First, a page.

Substance misuse and addiction can happen to anyone. Pilots, nurses, aircraft mechanics, police officers, parents, kids, teachers — no one is immune. According to Medicinesafe.org, 115 people in the United States die from opioid overdose daily.
According to Psychology Today, addiction is a condition in which a person engages in use of a substance or in a behavior for which the rewarding effects provide a compelling incentive to repeatedly pursue the behavior despite detrimental consequences. It may involve the use of substances such as: alcohol, inhalants, opioids, cocaine, nicotine and others, or behaviors such as gambling or sexual addiction. There is scientific evidence that the addictive substances and behaviors share a key neurobiological feature — they intensely activate brain pathways of reward and reinforcement, many of which involve the neurotransmitter dopamine.
“There is no shame in being addicted; what is a shame, is that people don’t know that confidential, reliable help is available,” shared Dr. William Vail, field Consultant/contractor for Employee Assistance and Work/Life Program at Edwards Air Force Base, Calif.
Because of their career fields or security clearance, military and federal employees may not ask for help or want to admit that they or a family member have an addiction or misuse problem.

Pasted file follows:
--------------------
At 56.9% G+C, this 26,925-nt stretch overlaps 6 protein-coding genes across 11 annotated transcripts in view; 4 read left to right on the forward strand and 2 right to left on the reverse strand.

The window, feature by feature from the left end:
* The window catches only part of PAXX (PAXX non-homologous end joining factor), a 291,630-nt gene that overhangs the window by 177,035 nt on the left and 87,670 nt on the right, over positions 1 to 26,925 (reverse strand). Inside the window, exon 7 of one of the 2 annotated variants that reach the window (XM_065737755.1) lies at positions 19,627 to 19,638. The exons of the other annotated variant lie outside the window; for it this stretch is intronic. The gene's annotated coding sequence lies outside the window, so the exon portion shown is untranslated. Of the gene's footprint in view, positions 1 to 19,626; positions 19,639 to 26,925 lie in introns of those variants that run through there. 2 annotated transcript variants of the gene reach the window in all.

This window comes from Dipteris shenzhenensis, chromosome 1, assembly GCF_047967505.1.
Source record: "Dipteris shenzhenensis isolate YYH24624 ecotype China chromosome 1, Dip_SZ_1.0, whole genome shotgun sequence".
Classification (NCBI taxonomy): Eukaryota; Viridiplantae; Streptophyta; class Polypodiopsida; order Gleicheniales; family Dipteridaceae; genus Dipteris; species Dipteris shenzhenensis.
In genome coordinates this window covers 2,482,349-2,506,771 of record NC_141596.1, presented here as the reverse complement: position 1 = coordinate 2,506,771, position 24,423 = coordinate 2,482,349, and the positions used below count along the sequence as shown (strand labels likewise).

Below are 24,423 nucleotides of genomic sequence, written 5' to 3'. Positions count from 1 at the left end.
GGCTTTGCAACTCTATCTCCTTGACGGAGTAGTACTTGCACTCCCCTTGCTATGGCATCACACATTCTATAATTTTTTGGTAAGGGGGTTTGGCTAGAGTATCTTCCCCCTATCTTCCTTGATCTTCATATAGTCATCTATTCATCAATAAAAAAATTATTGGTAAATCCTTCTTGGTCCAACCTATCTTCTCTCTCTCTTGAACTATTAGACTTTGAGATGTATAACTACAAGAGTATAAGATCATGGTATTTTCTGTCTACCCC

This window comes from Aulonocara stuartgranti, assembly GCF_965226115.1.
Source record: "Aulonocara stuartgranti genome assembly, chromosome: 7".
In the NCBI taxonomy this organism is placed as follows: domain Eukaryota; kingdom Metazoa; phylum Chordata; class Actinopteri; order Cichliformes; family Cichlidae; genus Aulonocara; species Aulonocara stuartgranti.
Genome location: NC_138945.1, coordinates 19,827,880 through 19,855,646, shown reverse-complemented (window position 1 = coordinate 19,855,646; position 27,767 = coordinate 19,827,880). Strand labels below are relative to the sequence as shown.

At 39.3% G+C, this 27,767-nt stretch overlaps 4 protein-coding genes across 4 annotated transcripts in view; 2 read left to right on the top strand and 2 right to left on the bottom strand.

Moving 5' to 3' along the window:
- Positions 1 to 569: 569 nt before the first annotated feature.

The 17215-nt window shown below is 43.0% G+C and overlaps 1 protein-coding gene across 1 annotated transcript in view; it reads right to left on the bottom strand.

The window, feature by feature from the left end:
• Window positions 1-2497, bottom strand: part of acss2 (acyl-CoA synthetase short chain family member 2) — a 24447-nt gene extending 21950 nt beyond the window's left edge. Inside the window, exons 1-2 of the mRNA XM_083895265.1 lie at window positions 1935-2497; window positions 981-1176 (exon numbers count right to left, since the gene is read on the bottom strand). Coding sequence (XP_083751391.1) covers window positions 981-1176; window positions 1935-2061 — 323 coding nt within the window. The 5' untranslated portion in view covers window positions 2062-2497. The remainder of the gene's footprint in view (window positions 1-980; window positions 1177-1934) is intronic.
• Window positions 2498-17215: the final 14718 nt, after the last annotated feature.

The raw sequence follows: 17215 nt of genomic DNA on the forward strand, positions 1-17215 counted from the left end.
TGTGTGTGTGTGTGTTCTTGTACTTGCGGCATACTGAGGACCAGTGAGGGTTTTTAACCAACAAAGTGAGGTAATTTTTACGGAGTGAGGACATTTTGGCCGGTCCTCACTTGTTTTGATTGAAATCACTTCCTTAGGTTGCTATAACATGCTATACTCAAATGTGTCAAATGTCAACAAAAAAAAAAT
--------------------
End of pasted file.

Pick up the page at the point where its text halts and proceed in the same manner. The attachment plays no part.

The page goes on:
“All calls are 100 percent confidential,” said Vail, who works as an independent contractor and is under no obligation to alert supervisors or employers. “My job is to make sure people get the help they need. It is up to them if they want to tell their employers or not.” Not all people struggling with addiction or misuse need full-time, live-in help, and may be treated with medications and counseling that will not conflict with their work schedule.
“It can only take as little as five days of using of a narcotic or substance to become addicted,” explained Joseph Hunter, CEO and founder of Cycles of Change Recovery and Design for Change Recovery. “People can become addicted without even realizing it.” Getting a prescription for surgery, a toothache or a backache, can lead to an addiction even in healthy, stable people, who don’t use alcohol to have never taken recreational drugs.
Design for Change Recovery has recently been approved to accept TRICARE Insurance, which many veterans and federal employees have. Since addiction affects entire families and not just the consumer, free family workshops, open to anyone interested, are offered at 6:30 p.m., Wednesdays 38700 5th Street West, Suite E in Palmdale. Free family weekend workshops are also offered every six weeks at various locations. The drug and alcohol addiction rehab center has been awarded an AAA rating, which is the highest rating, from the Joint Commission, based on excellence in behavioral health treatment and evidence-based clinical processes that are shown to be the best treatments for certain conditions.
For help with general inquiries, call the 24-hour toll-free line 800-222-0364. “People may be new to the area or they simply do not have the time to do any research,” said Vail.
Veterans, family members and federal employees are encouraged to call Vail at 661-277-1183 for more information on addiction and recovery resources. All are encouraged to visit www.cyclesofchange.com or call 877-883-8515 for more information on addiction recovery — even if you are not covered by insurance.